Sunday, March 31, 2013

The Real War in South Asia

Trained as a social scientist, I learned that if a factor appears in event after event, ignoring it is intellectually dishonest and ineffective analysis.  As recent terror blasts in the South Indian city of Hyderabad remind us, Islam is terrorism’s repeating factor; and no one has yet to explain effectively why it would not be dishonest to summarily dismiss it as one.  Moreover, the refusal of Muslim leaders lay and clerical to act assiduously against those who commit terror in their name is troubling, to say the least.  It should be inconceivable that we live in a world where a group calling itself Indian Mujahadeen sets off terrorist bombs in a crowded Indian market, and stuffs them with nails to create the maximum amount of human suffering; and every single Muslim in South Asia is not hunting down the terrorists.  But we do.  And the rest of the world is not calling them on it, which is our part of the problem.

Yet, having just returned from Bangladesh where Islamists and their appeasers are eliminating its Hindu population, I can say that on the ground this is not a war between Hindus and Muslims but one between decent people and people who have no decency regardless of religion.

In the far northern district of Dinajpur, I recently visited a remote village of 85 Hindu families, cut off from the rest of Bangladesh in almost every way:  no electricity, bad roads, not even a signal for my cell phone.  Some time before our visit, more than 100 marauding Muslims attacked the village; moving from home to home, taking some possessions and destroying the rest; from farm to farm stealing livestock and destroying crops.  They torched the homes burning many to the ground; and they abused many of the women (an all-too-common feature of these attacks).  By the time human rights attorney Rabindra Ghosh and I arrived, the villagers had largely rebuilt, but charred remnants were there, too.  More chilling, the attackers are threatening to return and finish the job if the people do not leave Bangladesh.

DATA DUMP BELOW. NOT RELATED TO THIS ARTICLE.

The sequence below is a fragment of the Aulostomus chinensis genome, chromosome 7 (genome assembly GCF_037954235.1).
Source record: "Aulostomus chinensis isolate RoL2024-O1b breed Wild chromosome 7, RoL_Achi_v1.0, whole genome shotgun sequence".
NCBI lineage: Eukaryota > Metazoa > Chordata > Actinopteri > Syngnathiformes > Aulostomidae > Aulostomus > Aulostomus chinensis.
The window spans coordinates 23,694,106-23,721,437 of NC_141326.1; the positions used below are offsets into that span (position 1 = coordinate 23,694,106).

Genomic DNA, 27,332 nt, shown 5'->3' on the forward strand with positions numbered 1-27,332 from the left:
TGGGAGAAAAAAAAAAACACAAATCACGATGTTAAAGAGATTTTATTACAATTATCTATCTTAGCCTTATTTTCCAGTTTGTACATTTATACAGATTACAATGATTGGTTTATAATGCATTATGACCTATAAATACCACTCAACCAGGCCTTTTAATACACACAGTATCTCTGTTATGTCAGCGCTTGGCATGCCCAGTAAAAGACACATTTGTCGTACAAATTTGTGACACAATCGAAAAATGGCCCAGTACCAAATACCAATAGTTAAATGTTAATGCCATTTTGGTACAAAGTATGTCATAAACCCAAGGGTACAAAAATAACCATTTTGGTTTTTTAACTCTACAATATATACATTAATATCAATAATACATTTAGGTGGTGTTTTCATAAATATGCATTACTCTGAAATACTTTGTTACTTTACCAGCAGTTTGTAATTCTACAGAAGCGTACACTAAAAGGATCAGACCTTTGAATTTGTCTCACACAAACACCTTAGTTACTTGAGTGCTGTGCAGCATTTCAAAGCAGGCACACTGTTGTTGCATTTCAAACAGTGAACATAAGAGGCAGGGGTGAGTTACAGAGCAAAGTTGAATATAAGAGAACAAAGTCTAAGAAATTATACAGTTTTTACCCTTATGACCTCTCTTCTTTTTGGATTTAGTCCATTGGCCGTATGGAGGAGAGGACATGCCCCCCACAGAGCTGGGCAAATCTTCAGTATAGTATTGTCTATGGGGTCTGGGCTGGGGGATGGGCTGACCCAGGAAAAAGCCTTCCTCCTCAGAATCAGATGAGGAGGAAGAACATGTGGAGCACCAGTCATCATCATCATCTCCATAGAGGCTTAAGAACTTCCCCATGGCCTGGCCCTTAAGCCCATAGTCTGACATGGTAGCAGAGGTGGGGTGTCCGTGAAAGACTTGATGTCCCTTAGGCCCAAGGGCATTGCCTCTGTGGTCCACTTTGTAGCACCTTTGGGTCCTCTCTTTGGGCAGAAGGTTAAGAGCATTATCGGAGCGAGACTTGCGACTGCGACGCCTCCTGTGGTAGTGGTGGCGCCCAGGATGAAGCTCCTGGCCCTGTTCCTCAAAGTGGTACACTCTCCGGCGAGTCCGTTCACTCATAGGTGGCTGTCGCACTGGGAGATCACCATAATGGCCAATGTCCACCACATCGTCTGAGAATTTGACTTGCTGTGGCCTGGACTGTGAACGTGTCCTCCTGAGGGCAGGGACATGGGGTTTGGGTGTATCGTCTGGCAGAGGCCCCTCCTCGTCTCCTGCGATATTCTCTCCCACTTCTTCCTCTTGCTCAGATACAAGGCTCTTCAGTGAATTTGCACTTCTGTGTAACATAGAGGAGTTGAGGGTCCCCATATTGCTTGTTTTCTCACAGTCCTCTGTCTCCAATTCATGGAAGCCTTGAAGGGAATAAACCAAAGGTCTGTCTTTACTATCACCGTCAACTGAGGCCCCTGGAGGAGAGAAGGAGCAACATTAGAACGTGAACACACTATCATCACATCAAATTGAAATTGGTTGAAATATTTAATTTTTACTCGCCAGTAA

Those attackers have no decency; and neither do the Bangladeshi officials, local and national, who refuse to help the victims or prosecute the attackers and are thereby complicit in the terror.  Right now, the only thing that stands in their way is four local Muslim policemen.  They told us that prior to the attacks, no one ever came to the village but that since then, they get there as frequently as possible, often multiple times daily, to let the villagers’ tormenters know that they will have to get through them if they want to renew the attacks.  (Villagers confirmed this.)  They are doing this largely on their own since, as they admit, the government is taking no action.  They fear for the villagers, however, because they know they cannot be there all the time.

In a country where decisions by public servants are based on how much money they get for it, these Muslim policemen represent the apogee of decency.